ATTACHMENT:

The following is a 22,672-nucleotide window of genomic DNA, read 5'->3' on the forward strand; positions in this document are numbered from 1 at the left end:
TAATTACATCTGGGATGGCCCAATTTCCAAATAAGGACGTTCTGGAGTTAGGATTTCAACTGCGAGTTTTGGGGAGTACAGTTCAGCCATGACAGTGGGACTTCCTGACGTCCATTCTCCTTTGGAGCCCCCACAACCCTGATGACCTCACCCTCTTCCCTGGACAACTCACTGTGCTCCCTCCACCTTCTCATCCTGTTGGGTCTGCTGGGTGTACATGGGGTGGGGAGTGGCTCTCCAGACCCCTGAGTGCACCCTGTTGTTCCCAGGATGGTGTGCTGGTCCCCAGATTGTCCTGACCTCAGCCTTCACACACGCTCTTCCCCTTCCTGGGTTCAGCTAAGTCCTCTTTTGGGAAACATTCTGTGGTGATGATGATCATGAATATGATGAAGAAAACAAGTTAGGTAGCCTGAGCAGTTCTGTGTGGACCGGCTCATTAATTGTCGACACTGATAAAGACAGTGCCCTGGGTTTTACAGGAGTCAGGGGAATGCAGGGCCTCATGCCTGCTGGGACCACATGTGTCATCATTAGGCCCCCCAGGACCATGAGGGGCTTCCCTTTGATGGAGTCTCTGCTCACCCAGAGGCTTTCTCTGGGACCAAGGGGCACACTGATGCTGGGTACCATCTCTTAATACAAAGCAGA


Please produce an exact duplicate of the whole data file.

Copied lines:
The following is a 22,672-nucleotide window of genomic DNA, read 5'->3' on the forward strand; positions in this document are numbered from 1 at the left end:
TAATTACATCTGGGATGGCCCAATTTCCAAATAAGGACGTTCTGGAGTTAGGATTTCAACTGCGAGTTTTGGGGAGTACAGTTCAGCCATGACAGTGGGACTTCCTGACGTCCATTCTCCTTTGGAGCCCCCACAACCCTGATGACCTCACCCTCTTCCCTGGACAACTCACTGTGCTCCCTCCACCTTCTCATCCTGTTGGGTCTGCTGGGTGTACATGGGGTGGGGAGTGGCTCTCCAGACCCCTGAGTGCACCCTGTTGTTCCCAGGATGGTGTGCTGGTCCCCAGATTGTCCTGACCTCAGCCTTCACACACGCTCTTCCCCTTCCTGGGTTCAGCTAAGTCCTCTTTTGGGAAACATTCTGTGGTGATGATGATCATGAATATGATGAAGAAAACAAGTTAGGTAGCCTGAGCAGTTCTGTGTGGACCGGCTCATTAATTGTCGACACTGATAAAGACAGTGCCCTGGGTTTTACAGGAGTCAGGGGAATGCAGGGCCTCATGCCTGCTGGGACCACATGTGTCATCATTAGGCCCCCCAGGACCATGAGGGGCTTCCCTTTGATGGAGTCTCTGCTCACCCAGAGGCTTTCTCTGGGACCAAGGGGCACACTGATGCTGGGTACCATCTCTTAATACAAAGCAGA